The Producer database file 62 is represented by the exemplary table of FIG. 4. Every grain producer or the like (represented by node 32), that uses the system 20, and is registered into the system 20, has its data placed into a table unique to that producer, and is identifiable by that table. The exemplary table includes fields for information (or data) including, the account number of the producer in the control system 30, the address of the producer, the city of the producer, the county of the producer, the fax number of the producer, the name of the producer, the telephone number of the producer, the status of Price Later Contract(s) of the producer (Suspended/Voided/Cancelled/Open), the Registration Identification No. of the producer, Sequential Row Identifier, U.S. State of the producer, status in EWR Application (Pending/Approved/Suspended), and the Zip Code of the Producer.

The Location database file 63 is represented by the exemplary table of FIG. 5. The fields in this file include multiple fields for storage facilities. These fields include, for information (or data), for example, the address of the storage facility, the capacity of the storage facility, the city of the storage facility, Sequential Row Identifier (RID) as per the Company Table (FIG. 3), the county of the storage facility, the facsimile (Fax) Number of the storage facility, the active or inactive status of the storage facility, space for notes to be entered, the name of the storage facility, the telephone number (No.) of the storage facility, Sequential Row Identifier, the U.S. state of the storage facility, and, the Zip Code of the storage facility.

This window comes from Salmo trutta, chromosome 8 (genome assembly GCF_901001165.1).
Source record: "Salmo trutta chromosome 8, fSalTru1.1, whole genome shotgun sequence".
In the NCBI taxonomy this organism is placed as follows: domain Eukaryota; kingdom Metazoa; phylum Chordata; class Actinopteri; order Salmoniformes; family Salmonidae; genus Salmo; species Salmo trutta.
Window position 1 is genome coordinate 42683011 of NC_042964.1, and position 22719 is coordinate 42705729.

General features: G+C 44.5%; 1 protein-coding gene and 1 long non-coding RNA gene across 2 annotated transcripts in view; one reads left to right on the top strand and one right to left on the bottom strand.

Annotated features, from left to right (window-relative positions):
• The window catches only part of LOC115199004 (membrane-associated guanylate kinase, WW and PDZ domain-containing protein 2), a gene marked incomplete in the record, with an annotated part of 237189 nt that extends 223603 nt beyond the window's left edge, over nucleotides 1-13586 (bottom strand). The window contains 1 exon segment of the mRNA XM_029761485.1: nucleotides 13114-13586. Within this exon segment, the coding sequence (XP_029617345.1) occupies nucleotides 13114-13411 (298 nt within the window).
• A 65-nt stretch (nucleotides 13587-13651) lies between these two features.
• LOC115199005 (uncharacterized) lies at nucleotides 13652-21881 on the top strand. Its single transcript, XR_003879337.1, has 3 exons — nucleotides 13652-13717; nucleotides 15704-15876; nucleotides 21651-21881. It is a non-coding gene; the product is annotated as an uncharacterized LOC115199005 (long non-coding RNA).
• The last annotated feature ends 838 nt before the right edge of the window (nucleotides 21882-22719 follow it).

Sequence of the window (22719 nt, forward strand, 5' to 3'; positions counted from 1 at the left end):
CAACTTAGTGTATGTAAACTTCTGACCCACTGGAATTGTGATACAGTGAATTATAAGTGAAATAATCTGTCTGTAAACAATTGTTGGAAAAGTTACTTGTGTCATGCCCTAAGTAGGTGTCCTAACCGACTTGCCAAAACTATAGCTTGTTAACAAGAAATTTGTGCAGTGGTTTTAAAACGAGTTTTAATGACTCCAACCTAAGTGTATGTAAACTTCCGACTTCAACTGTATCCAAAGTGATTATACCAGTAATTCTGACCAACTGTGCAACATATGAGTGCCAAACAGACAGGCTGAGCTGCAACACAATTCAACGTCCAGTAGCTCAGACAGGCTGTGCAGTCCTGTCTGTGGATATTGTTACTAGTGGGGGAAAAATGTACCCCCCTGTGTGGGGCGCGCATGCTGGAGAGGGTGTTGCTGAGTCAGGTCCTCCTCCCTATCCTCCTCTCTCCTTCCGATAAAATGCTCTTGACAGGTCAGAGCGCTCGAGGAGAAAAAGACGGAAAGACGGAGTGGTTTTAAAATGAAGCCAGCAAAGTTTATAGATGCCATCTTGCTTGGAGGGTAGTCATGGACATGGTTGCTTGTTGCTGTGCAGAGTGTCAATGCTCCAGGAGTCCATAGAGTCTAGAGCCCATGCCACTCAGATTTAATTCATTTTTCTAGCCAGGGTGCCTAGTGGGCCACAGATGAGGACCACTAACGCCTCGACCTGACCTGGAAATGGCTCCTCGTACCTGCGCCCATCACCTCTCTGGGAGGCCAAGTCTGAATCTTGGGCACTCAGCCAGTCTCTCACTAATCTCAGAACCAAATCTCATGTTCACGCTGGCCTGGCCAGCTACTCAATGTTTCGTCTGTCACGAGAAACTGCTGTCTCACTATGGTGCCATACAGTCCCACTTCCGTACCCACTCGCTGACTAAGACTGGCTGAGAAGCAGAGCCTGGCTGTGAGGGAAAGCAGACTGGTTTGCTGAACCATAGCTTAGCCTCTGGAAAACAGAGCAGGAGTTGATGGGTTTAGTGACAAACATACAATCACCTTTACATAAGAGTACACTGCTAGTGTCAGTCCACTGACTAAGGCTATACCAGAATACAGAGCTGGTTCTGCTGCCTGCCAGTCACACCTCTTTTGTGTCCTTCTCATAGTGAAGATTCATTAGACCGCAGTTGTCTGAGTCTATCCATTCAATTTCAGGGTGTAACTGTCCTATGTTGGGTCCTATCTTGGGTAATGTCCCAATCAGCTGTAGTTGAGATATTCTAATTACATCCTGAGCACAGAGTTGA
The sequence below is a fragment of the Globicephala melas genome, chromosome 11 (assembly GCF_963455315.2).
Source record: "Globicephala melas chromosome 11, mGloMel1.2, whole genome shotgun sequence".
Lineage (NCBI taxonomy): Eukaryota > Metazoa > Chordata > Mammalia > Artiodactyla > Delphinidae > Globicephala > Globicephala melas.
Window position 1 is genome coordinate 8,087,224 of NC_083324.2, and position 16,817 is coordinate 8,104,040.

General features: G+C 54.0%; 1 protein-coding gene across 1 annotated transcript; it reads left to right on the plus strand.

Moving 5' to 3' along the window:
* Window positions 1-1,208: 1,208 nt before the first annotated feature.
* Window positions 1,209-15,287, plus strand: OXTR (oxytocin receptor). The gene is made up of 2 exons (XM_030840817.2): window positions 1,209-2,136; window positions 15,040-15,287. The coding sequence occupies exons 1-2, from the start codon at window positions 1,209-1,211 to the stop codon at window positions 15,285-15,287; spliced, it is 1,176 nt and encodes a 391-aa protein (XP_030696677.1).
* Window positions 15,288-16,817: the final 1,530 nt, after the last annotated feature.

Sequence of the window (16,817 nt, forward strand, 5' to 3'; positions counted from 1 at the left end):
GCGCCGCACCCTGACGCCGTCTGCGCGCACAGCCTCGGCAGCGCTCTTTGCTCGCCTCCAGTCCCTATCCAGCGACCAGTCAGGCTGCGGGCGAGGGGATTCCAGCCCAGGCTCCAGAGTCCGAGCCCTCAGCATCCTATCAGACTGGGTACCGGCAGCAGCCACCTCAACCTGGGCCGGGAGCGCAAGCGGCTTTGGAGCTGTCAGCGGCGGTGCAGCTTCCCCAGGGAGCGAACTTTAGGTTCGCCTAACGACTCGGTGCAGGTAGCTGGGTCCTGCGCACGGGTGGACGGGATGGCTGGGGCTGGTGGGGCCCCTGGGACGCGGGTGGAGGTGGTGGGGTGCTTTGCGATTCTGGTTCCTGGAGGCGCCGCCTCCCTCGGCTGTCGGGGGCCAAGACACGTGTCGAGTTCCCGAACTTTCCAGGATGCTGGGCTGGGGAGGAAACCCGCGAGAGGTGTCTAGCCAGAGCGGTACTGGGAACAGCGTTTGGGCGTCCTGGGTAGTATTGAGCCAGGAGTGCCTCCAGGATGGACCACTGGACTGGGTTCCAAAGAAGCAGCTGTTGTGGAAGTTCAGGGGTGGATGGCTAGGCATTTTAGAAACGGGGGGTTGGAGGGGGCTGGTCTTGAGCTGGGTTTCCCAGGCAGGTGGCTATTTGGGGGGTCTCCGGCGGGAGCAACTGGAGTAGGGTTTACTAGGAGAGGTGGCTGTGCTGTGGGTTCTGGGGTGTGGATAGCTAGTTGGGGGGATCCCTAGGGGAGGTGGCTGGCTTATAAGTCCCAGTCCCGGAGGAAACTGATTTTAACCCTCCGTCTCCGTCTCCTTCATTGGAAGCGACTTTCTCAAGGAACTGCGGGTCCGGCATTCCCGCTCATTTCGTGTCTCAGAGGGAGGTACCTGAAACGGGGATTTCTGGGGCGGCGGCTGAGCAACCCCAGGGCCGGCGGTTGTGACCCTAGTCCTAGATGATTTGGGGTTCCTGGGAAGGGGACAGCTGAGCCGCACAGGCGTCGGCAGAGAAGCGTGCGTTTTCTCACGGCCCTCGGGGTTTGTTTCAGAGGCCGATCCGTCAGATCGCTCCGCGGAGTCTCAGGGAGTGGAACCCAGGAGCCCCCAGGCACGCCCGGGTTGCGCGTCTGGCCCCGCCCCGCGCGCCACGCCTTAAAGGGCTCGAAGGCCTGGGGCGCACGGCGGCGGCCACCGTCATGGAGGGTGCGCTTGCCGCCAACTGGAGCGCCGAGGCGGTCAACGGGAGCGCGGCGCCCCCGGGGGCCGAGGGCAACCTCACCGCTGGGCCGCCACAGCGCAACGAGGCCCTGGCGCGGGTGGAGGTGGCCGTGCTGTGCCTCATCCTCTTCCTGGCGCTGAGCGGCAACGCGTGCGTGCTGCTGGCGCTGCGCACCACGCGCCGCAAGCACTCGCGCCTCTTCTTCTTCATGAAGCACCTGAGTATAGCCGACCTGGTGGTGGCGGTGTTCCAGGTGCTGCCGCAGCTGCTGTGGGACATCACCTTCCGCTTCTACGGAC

The Price Later (Credit Sales) Contract (Price Later Contract) database file 64 is represented by the exemplary table of FIGS. 6A and 6B. Price Later Contacts in the system 20, have data organized in a table unique to that particular price later credit sales contract. The fields in the file 64 are exemplary and subject to change, should federal, state laws, or local laws, or regulations change with regard to price later contracts. If the laws and/or regulations change, the fields can be modified, added, or subtracted.

With price later contracts, mandatory fields include those for: 1) Bushels—the number of bushels of grain for which the contract is being written; 2) Grade/Class/Grain—these components are used to describe the commodity the price later contract is being written for; 3) Delivery Options—one of three types of delivery options (truck, barge, rail) must be written into the contract; 4) Pricing Options—either standard or basis must be written into the contract, and 5) Service Charges—any additional charges associated with the contract; 6) Advances—any advances provided as part of the contract must be written into the contract; and, 7) Other Terms—free form fields that are important to the contact that should be written in to the contract.